Three US states are set to legalise recreational cannabis use this week in votes that could have major implications for the country’s war on drugs. Alongside their choice for president, residents of Washington, Oregonand Colorado — a swing state — will be asked on Tuesday if they want to decriminalise cannabis.
If the measures are passed, adults over 21 would be able to possess, distribute and use small amounts. Cannabis for authorised medical use is allowed and regulated by each state, even though it is against federal law.
Support is particularly strong in Washington and Colorado, but a “yes” vote in any of the states would be interpreted by the Department of Justice as an act of defiance against the federal government’s war on drugs — the national law enforcement programme that spends $44bn a year struggling to stem the tide of illegal drugs in the US.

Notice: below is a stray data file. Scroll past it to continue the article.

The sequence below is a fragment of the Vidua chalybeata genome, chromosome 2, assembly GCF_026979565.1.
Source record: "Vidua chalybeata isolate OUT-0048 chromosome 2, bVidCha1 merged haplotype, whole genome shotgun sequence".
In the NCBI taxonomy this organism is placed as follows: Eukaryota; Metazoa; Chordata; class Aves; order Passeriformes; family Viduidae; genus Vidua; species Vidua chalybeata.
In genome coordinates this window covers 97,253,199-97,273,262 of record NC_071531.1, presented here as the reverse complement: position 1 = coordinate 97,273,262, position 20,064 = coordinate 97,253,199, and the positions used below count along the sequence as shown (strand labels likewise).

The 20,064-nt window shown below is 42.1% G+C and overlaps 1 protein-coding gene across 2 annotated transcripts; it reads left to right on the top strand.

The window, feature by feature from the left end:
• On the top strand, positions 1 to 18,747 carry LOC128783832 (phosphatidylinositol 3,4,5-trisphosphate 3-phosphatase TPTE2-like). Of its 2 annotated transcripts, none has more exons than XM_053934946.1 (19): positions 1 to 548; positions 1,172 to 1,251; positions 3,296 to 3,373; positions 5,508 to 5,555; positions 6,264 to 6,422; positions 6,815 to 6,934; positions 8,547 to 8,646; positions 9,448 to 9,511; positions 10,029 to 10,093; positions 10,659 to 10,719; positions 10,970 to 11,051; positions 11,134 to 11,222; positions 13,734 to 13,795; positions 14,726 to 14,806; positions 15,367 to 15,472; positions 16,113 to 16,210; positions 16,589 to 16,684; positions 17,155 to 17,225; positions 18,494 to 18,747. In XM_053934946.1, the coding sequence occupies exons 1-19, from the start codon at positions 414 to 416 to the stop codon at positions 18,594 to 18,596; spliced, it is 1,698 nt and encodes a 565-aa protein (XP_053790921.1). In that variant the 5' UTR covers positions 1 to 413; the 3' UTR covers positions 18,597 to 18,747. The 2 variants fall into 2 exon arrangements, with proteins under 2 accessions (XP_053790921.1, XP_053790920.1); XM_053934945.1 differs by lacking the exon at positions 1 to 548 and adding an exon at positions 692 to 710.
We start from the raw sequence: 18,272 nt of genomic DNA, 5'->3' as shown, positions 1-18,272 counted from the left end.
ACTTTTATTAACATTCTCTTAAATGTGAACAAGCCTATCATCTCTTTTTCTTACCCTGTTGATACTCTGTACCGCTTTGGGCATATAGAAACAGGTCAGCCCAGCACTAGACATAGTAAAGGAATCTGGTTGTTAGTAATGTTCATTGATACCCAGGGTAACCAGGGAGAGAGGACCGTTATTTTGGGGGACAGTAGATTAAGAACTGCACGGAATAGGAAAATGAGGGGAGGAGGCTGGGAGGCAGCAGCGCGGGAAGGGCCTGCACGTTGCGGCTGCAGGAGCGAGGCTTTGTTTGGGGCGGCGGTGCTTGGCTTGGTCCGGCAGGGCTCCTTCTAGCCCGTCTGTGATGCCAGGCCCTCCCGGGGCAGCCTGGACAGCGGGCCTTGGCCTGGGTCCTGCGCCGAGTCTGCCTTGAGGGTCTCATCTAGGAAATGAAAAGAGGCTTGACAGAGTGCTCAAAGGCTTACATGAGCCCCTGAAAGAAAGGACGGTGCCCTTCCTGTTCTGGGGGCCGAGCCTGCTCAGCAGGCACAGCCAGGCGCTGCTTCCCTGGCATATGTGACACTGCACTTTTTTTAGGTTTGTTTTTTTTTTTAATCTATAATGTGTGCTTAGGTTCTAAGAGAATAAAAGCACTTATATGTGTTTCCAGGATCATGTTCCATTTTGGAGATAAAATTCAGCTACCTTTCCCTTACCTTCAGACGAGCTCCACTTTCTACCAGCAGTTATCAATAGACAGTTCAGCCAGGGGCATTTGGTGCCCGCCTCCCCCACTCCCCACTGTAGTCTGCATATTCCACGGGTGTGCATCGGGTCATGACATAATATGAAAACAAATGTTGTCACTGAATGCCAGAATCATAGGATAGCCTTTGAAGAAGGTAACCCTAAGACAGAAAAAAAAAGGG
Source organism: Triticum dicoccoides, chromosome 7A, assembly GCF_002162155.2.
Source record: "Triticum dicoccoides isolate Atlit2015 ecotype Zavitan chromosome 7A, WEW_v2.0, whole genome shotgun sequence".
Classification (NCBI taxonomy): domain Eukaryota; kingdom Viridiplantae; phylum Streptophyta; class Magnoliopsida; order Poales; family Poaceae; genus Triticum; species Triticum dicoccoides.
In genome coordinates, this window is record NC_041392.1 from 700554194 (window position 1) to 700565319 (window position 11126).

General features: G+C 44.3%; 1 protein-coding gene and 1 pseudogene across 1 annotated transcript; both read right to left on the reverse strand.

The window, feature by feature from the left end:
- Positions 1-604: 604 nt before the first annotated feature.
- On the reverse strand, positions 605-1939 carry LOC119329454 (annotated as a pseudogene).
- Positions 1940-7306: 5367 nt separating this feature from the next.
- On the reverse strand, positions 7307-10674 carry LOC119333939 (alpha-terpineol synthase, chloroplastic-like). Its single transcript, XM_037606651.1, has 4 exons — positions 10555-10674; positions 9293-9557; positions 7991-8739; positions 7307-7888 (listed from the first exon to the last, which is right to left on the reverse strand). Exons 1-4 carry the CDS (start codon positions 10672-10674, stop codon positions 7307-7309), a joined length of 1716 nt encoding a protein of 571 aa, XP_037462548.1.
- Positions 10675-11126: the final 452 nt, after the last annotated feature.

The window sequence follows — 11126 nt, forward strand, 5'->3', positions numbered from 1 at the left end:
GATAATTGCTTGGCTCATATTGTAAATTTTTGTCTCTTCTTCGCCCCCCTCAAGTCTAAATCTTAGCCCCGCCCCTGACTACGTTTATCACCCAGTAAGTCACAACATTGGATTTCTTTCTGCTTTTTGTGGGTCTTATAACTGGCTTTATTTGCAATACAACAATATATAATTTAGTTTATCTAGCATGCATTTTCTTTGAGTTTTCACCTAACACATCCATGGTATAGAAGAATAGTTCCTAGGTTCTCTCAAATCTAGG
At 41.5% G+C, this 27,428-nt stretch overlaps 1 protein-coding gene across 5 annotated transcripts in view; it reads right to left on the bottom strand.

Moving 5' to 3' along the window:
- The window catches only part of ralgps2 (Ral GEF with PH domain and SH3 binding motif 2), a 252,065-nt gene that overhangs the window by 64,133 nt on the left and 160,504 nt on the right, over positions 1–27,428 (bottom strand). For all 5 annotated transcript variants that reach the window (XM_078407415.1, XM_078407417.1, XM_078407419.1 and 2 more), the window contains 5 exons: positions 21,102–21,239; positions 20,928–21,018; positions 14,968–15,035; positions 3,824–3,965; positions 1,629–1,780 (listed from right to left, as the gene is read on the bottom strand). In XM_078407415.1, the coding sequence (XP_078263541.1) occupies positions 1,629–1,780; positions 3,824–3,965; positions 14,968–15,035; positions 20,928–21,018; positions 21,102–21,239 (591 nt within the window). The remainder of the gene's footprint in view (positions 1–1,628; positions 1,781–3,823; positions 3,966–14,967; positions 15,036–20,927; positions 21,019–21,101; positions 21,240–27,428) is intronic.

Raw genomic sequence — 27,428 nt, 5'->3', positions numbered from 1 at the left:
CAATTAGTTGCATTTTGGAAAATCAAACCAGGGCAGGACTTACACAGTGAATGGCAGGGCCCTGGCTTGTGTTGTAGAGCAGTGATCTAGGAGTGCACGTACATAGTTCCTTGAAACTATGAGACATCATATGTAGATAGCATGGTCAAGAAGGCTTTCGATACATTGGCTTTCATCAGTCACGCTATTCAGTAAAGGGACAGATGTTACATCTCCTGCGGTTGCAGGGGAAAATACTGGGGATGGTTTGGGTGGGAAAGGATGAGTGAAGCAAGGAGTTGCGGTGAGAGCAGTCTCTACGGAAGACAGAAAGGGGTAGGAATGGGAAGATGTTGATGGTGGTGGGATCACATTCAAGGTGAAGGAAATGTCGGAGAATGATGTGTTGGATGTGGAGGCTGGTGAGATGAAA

In June 2011, however, the Global Commission on Drug Policy declared that the war on drugs had failed.
In a swing state such as Colorado, putting the liberal measure on the ballot could even help to keep the battleground state — narrowly won for Obama in 2008 — on the president’s side. Obama has taken a soft line on medical cannabis use.
If recreational use is approved, a new drug industry would inevitably boom and the states expect a tax bonanza from the income generated. Colorado plans to spend the first $40m a year on schools.
Guardian News Service